Subject: Re: Time to fix a 25 year old misdesign
To: None <firstname.lastname@example.org>
From: Greg A. Woods <email@example.com>
Date: 10/16/2000 14:41:51
[ On Sunday, October 15, 2000 at 20:10:01 (+0200), Lennart Augustsson wrote: ]
> Subject: Re: Time to fix a 25 year old misdesign
> Here's what can happen: A process opens a device and tells the driver
> it want's SIGIO notification. It then forks and exits. Since the
> driver is not notified that the original process has closed its descriptor
> it keeps the reference to the original process. When this reference
> (proc pointer or pid) gets reused a totally unsuspecting process can
> get the signal.
> I don't see how to implement this right unless the driver gets notified
> on each close so it can drop the reference to the process.
This would be trivial to implement with a simple extension to the driver
API, such as a "dev_sigio_set()" call that registers a process ID for
the driver interrupt routine to trigger SIGIO when the correct
conditions have been met at the hardware level. The upper layer would
simply de-register the PID upon close(2), perhaps with a corresponding
This of course would mean drivers supporting SIGIO would have to keep a
table of PIDs to signal, and to signal each and every one of them,
unless they forced exclusive access. Note though that it doesn't really
make sense to have the kernel to wake every possible process up just so
that they can arbitrate amongst themselves as to which will actually
take advantage of the SIGIO condition -- it makes much more sense to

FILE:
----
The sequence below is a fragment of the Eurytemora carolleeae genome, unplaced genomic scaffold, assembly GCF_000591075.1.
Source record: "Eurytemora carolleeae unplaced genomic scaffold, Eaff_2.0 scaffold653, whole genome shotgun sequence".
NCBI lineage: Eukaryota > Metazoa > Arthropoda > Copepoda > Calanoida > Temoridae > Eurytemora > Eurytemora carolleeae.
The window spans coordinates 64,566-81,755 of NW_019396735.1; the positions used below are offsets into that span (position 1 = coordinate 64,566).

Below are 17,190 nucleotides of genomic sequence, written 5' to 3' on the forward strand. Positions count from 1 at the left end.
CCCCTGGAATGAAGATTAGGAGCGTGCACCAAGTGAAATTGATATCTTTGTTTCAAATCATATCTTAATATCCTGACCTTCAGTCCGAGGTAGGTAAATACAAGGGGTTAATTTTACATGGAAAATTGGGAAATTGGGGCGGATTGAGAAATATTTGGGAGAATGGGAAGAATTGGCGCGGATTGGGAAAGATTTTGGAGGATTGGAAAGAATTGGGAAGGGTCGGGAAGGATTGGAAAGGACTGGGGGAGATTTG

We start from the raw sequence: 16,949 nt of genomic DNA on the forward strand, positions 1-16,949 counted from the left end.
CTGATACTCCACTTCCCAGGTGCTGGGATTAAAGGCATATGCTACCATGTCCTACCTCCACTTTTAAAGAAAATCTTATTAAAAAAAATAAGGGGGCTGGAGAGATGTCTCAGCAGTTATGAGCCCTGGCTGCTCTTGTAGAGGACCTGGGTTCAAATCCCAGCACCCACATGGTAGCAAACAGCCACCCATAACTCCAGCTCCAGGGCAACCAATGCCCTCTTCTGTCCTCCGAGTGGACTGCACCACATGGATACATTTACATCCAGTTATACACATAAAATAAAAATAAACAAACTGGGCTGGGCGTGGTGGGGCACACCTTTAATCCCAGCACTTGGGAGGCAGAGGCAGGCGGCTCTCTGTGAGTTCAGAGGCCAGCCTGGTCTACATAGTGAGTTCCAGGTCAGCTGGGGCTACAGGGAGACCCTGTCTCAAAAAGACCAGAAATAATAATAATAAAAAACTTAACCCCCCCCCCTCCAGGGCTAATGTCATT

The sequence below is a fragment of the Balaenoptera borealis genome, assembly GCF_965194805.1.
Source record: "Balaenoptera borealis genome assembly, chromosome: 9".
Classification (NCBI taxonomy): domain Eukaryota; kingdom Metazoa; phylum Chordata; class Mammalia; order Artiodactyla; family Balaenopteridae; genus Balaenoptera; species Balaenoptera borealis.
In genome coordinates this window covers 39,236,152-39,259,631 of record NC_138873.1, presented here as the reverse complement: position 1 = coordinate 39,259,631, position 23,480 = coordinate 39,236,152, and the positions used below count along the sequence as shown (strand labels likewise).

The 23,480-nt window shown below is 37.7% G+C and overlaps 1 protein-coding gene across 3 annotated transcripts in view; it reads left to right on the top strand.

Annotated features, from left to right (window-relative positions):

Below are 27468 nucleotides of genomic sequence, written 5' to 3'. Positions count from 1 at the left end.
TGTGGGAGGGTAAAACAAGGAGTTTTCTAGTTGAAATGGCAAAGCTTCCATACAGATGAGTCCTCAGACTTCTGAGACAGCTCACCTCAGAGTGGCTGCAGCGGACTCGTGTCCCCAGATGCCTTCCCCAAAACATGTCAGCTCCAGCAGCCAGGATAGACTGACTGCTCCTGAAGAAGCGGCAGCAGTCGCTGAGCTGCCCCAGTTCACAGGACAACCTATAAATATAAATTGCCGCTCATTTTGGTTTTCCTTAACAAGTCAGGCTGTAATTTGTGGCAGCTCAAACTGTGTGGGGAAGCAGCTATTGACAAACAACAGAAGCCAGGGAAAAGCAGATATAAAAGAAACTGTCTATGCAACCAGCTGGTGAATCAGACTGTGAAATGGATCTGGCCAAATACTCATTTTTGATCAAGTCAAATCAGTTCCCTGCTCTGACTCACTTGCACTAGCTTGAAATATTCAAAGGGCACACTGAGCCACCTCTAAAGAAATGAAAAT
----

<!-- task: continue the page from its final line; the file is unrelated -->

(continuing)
have the driver force exclusive access, and so as I note below perhaps
there's really no need to change anything.
Regardless there's no need to change the driver open() or close() calls
> Am I mistaken, or has SIGIO been broken since its inception?
> (I could be mistaken, I've had enough coffee today. :)
I haven't had enough coffee yet today, but I think you're partly right,
though I don't think there's currently any possibility of the scenario
you described happening in currently implemented drivers (at least not
so far as I can find with grep).
It seems as though at least most drivers can only send SIGIO to one
process at a time (since they store the process to signal in a single
"struct proc *" field in their "struct softc"), and so long as those
drivers also all require exclusive access there's nothing literally
broken -- it's just that the design is perhaps an accident waiting to
happen because it depends upon a side-effect in the open() routine....
If anyone ever gets around to writing driver(9) this caveat of SIGIO
should be clearly documented.... :-)
Greg A. Woods
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